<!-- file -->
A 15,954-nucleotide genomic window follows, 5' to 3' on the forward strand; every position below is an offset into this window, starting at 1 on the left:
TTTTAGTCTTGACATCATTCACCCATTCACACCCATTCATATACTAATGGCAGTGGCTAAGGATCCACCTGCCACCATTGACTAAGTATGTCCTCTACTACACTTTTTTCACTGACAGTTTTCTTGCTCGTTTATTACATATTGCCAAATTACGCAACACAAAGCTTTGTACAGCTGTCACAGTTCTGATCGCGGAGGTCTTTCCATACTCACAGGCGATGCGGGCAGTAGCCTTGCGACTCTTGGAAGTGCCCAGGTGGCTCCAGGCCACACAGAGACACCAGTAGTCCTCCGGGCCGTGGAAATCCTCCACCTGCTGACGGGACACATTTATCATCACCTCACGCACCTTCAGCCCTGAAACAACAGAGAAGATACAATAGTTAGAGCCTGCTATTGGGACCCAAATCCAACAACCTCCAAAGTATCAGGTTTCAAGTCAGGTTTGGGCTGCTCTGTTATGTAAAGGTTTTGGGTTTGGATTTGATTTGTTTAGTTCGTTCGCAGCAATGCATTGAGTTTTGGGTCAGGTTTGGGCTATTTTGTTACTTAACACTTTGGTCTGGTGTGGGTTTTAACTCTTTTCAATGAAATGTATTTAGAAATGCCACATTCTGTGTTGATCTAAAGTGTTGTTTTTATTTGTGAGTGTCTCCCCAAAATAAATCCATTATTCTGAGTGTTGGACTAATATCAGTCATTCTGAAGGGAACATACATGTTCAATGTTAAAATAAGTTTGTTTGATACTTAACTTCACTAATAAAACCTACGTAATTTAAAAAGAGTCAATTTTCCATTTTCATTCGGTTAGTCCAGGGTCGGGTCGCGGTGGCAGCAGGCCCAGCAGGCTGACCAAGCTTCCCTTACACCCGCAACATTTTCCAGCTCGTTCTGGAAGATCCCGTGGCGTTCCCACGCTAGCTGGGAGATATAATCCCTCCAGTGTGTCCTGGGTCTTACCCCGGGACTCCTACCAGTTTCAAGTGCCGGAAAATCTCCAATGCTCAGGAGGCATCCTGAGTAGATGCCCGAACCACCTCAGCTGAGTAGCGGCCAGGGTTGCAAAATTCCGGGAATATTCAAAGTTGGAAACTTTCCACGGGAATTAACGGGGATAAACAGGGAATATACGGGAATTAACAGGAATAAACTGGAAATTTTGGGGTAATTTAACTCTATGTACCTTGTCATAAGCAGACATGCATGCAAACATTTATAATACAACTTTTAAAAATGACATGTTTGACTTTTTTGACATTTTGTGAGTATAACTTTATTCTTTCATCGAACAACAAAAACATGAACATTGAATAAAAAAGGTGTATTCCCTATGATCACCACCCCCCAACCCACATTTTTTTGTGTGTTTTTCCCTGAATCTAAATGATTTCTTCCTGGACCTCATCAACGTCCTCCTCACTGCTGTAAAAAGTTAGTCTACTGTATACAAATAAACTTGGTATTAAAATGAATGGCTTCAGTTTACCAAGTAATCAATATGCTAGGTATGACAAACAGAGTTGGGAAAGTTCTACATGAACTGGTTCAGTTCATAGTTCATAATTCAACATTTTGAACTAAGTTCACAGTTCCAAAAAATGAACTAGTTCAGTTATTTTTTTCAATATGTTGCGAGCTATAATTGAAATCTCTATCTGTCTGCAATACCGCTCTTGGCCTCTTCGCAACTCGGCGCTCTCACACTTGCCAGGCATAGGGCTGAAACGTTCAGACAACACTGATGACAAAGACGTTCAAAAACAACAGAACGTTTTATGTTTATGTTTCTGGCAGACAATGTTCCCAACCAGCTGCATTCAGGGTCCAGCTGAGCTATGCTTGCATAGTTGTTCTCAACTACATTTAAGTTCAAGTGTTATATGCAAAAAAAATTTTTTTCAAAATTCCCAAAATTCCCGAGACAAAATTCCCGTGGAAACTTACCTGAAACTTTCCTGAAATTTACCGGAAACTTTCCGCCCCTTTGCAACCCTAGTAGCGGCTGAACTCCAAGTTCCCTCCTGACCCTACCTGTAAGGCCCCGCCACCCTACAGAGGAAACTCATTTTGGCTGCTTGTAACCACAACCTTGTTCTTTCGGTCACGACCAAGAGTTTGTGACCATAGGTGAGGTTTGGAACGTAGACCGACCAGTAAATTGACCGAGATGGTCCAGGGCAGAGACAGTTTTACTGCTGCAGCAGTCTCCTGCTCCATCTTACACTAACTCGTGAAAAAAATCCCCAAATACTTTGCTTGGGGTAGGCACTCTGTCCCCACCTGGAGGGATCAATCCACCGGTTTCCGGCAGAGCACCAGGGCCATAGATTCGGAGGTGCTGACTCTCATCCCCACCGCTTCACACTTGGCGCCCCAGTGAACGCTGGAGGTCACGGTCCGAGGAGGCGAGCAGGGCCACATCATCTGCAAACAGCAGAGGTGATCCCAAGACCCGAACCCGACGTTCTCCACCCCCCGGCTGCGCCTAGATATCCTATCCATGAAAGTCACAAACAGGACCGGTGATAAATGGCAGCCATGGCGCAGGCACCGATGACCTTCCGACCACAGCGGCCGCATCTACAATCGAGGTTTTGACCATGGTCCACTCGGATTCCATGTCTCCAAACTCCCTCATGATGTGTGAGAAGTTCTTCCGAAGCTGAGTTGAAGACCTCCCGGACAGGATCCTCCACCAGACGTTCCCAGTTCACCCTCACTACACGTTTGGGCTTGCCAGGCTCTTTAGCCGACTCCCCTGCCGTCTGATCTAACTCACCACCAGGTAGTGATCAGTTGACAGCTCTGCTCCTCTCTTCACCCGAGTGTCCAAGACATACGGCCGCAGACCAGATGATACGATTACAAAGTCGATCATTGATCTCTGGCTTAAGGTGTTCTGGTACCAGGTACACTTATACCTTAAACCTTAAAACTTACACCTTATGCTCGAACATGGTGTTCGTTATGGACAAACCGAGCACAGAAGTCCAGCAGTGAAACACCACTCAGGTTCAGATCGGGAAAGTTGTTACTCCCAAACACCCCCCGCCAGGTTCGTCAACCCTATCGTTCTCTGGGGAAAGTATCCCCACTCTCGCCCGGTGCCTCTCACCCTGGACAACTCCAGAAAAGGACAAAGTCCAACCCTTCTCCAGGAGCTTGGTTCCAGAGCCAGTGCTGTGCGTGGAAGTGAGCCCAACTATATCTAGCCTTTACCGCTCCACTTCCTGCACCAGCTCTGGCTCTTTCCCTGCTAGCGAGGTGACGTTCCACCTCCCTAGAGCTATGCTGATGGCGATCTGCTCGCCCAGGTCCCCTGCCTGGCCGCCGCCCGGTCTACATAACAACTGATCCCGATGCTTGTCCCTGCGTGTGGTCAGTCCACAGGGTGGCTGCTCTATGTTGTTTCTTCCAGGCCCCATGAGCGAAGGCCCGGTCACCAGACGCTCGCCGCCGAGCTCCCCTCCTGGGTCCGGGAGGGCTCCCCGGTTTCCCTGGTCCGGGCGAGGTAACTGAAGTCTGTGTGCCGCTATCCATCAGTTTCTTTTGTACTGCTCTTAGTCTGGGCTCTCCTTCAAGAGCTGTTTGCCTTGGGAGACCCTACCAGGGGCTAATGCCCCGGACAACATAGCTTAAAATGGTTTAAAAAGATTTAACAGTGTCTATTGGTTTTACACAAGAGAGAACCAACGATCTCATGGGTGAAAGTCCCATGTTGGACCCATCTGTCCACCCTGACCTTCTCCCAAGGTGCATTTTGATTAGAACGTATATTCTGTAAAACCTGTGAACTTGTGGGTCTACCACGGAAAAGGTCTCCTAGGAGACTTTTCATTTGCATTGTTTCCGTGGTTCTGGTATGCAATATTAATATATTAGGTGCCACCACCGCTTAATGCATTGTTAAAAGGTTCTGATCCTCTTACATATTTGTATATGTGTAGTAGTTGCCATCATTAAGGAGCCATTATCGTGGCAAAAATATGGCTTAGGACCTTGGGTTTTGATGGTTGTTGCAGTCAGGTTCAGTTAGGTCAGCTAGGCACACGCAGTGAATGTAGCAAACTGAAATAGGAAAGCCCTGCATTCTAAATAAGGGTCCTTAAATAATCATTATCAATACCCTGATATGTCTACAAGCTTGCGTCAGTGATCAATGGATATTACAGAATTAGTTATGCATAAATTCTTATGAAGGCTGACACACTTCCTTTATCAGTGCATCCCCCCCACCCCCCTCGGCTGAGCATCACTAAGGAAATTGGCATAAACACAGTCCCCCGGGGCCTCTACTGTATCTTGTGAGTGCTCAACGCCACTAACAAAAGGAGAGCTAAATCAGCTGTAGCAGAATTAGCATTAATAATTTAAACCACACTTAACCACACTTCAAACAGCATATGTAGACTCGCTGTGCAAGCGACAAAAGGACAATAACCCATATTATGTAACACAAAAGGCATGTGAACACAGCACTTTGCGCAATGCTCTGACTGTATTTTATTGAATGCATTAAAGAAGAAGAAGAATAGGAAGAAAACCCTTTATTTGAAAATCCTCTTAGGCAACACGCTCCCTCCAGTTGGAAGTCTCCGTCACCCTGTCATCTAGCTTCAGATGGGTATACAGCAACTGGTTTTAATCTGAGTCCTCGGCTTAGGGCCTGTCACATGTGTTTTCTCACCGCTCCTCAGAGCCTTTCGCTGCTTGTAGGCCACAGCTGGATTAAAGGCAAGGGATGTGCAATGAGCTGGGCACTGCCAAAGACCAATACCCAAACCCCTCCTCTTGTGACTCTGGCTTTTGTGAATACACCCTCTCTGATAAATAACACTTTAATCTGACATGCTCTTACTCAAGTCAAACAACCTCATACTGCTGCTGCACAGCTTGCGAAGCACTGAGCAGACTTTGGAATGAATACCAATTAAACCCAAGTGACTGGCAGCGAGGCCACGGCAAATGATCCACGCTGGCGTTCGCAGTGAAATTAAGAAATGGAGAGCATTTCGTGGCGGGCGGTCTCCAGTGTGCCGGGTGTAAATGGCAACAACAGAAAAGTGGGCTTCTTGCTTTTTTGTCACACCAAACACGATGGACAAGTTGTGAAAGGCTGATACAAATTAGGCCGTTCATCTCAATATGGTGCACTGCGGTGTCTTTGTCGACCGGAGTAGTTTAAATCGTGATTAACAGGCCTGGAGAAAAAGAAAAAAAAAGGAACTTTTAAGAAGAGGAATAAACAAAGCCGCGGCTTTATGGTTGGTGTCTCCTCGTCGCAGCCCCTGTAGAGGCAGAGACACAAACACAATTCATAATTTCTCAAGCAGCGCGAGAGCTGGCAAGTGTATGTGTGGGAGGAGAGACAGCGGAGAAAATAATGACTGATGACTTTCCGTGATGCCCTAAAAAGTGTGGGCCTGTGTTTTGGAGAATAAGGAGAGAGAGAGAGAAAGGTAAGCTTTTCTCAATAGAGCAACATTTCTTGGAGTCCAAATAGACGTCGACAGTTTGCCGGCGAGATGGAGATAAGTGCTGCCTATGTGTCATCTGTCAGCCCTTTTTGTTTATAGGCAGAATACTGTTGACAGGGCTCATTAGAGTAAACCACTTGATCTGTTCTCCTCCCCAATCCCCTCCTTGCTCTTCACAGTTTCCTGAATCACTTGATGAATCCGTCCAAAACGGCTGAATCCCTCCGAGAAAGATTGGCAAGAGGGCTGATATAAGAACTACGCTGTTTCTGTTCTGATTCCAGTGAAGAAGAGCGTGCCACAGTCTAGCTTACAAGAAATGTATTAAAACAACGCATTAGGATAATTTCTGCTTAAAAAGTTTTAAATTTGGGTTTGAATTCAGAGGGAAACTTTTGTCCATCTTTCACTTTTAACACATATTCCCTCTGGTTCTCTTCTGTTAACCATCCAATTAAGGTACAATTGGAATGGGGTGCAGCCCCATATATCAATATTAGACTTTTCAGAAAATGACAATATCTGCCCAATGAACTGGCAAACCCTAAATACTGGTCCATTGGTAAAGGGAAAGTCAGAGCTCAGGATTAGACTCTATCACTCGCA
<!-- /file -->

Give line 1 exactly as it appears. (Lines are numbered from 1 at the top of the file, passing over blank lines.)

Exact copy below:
A 15,954-nucleotide genomic window follows, 5' to 3' on the forward strand; every position below is an offset into this window, starting at 1 on the left: